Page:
Throughout the twentieth century in Germany art, history, and individual lives were entwined in a way as complicated as it was dramatic. Art, and in particular painting, became a battleground, the stage for political struggle by other means. During the Weimar Republic the focus of this struggle was the Bauhaus, the school of art and design at which all the leading artists either studied or taught, and which was eventually closed by the Nazi party in the early 1930s, who saw it as internationalist and bolshevist. For the Nazis, modern art was a sign of mental illness, a diagnosis that many in the general public would have agreed with, in Germany and elsewhere. Entartete Kunst, or the ‘Degenerate Art’ exhibition opened in Munich in 1937 and travelled to a number of German cities. Hundreds of paintings and sculptures by artists such as Wassily Kandinsky, Ludwig Kirchner, Max Beckmann, and Paul Klee, who the Nazi party deemed ‘degenerate’, were showing alongside derogatory slogans — the works had been confiscated from museums and private collections and were eventually either auctioned off or destroyed. Entartete Kunst was one of the most popular exhibitions of all time, with over two million visitors at the Munich showing alone. Although many went to laugh and jeer, others went to see the paintings in a genuine spirit of curiosity — it was the first large exhibition of modern art ever mounted.
The Nazi attack on the cultural world wiped out an entire generation of artists. They were either killed or forced to emigrate or live in the darkness of ‘inner emigration’, unable to work or to exhibit publicly throughout the twelve years of the Third Reich. For those artists born in the 1930s, and who remained as children in Germany throughout the Nazi period, the experience of the horrors of war, not least the aerial bombardment of German towns, culminating in the total destruction of Hamburg, Dresden, and many other towns and cities, were formative experiences. Yet after 1945, as knowledge of the horrors of the Third Reich slowly emerged, it was far from clear how artists might reflect back on the history of disaster and defeat. Few artists actually drew the cities of rubble or referred to the collapse of Nazis — all the good artists of the older generation were gone.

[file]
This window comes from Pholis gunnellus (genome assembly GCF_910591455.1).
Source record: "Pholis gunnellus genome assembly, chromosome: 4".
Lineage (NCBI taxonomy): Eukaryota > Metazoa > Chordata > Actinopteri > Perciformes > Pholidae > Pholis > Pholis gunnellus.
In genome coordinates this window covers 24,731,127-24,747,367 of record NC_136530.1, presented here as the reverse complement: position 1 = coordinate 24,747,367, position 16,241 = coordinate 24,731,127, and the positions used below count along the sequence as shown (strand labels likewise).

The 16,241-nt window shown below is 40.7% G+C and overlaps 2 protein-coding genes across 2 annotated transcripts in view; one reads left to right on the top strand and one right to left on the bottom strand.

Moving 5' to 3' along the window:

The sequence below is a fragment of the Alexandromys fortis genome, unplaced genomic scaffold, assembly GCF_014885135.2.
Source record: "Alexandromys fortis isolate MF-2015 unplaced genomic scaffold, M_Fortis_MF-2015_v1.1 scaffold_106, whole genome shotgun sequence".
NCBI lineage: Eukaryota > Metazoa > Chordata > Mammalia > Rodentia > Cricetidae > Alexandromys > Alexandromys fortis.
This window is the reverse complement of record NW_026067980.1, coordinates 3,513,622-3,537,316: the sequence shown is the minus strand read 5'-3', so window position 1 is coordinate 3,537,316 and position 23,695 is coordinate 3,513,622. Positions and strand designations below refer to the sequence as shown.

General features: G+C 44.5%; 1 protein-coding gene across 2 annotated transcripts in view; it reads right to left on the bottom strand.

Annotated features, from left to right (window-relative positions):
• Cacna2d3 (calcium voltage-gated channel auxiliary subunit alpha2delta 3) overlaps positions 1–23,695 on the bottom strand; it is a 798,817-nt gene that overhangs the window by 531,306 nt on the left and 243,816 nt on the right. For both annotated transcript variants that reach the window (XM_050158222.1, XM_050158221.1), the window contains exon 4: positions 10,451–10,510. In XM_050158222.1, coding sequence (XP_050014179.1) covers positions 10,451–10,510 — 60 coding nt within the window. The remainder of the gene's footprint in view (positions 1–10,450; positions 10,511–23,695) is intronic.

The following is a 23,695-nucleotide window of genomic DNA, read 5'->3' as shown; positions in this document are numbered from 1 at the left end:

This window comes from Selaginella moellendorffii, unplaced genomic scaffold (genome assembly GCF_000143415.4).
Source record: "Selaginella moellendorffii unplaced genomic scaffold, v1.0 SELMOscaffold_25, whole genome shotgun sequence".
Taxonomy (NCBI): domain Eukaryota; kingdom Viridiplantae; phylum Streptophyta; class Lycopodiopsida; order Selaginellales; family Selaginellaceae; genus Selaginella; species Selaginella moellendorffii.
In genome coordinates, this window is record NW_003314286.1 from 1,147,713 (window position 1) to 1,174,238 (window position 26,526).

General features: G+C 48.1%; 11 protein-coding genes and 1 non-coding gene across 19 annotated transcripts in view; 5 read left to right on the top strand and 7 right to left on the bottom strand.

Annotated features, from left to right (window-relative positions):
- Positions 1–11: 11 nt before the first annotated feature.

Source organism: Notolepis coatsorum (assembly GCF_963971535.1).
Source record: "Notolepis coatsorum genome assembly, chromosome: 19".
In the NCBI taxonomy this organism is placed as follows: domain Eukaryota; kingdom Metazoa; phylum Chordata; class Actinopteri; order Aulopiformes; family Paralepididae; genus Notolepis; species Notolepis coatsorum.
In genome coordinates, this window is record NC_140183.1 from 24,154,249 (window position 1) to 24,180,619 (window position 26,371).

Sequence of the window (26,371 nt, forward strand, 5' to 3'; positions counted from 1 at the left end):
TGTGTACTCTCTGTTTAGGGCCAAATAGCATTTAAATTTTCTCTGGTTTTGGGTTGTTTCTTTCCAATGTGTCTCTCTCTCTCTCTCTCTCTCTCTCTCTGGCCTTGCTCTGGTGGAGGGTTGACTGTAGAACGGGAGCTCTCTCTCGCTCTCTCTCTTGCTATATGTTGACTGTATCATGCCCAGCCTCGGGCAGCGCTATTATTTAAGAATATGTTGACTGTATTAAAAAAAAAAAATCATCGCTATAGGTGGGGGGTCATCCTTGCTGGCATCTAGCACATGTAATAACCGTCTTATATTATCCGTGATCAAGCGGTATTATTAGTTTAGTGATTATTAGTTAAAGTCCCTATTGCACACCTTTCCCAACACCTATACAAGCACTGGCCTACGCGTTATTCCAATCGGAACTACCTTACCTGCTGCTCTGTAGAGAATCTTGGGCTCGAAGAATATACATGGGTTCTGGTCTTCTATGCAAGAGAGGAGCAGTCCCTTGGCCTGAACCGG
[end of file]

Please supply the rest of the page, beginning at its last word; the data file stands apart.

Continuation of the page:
The Allied victors divided Germany into four zones of military occupation, Russia in the east, the French, American and German in the west. Exhibitions of modern art came to play an important role for the military governments to justify their presence and establish links with the defeated German population. Art schools were re-established, and German artists slowly began showing their work. Yet divisions remained, particularly with the violent split of the country in 1949 into two separate states: the GDR, or German Democratic Republic in the east, and the Federal Republic of Germany in the west. In art schools in the GDR the Soviets enforced a strict policy of Socialist Realism, a figurative style of painting showing healthy, productive and positive-minded workers. It was really Nazi art without the muscle-bound heroism. In West Germany art schools embraced the experimentalism and individualism that were the legacy of the early twentieth century avant-garde art movements. The division between these two positions — Socialist Realism versus ‘Formalism’ (a word that means something like abstraction) — dominated debates at the time, and often hinged on what one thought of the work of Picasso — who could please both camps, but also often neither. In East German art school’s traditional techniques of painting were taught, including drawing from the human figure and the glazing technique of painting in oils. Artists were seen as part of a wider Socialist society in which everyone was to play a role — painters did so by creating inspiring murals for public buildings. There were many good painters in the East, artists such as Willi Sitte, the head of the official union of artists, whose paintings combined figurative imagery with an expressive, unnaturalistic style. But Sitte was first and foremost a Socialist painter.